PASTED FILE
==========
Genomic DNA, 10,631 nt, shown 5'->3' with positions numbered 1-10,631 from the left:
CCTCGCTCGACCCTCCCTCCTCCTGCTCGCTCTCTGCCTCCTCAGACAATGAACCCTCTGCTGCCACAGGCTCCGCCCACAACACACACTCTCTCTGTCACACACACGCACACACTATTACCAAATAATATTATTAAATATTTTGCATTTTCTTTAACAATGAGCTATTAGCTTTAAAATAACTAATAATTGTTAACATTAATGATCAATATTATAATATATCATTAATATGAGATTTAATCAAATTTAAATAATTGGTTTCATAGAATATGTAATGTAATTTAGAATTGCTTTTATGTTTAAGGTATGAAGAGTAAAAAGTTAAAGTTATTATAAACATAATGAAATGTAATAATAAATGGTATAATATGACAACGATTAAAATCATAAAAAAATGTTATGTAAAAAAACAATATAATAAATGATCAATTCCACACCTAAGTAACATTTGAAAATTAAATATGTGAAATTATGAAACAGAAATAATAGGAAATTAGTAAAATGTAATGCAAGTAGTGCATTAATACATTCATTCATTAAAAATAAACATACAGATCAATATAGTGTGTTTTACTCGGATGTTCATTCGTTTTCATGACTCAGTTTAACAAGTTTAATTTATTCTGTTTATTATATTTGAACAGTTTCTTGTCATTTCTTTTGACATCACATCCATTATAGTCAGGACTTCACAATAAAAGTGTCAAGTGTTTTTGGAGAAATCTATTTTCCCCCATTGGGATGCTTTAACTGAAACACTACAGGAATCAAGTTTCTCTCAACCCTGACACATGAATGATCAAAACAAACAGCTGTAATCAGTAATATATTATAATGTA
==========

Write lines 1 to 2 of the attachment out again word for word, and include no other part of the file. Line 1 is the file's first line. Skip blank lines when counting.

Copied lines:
Genomic DNA, 10,631 nt, shown 5'->3' with positions numbered 1-10,631 from the left:
CCTCGCTCGACCCTCCCTCCTCCTGCTCGCTCTCTGCCTCCTCAGACAATGAACCCTCTGCTGCCACAGGCTCCGCCCACAACACACACTCTCTCTGTCACACACACGCACACACTATTACCAAATAATATTATTAAATATTTTGCATTTTCTTTAACAATGAGCTATTAGCTTTAAAATAACTAATAATTGTTAACATTAATGATCAATATTATAATATATCATTAATATGAGATTTAATCAAATTTAAATAATTGGTTTCATAGAATATGTAATGTAATTTAGAATTGCTTTTATGTTTAAGGTATGAAGAGTAAAAAGTTAAAGTTATTATAAACATAATGAAATGTAATAATAAATGGTATAATATGACAACGATTAAAATCATAAAAAAATGTTATGTAAAAAAACAATATAATAAATGATCAATTCCACACCTAAGTAACATTTGAAAATTAAATATGTGAAATTATGAAACAGAAATAATAGGAAATTAGTAAAATGTAATGCAAGTAGTGCATTAATACATTCATTCATTAAAAATAAACATACAGATCAATATAGTGTGTTTTACTCGGATGTTCATTCGTTTTCATGACTCAGTTTAACAAGTTTAATTTATTCTGTTTATTATATTTGAACAGTTTCTTGTCATTTCTTTTGACATCACATCCATTATAGTCAGGACTTCACAATAAAAGTGTCAAGTGTTTTTGGAGAAATCTATTTTCCCCCATTGGGATGCTTTAACTGAAACACTACAGGAATCAAGTTTCTCTCAACCCTGACACATGAATGATCAAAACAAACAGCTGTAATCAGTAATATATTATAATGTA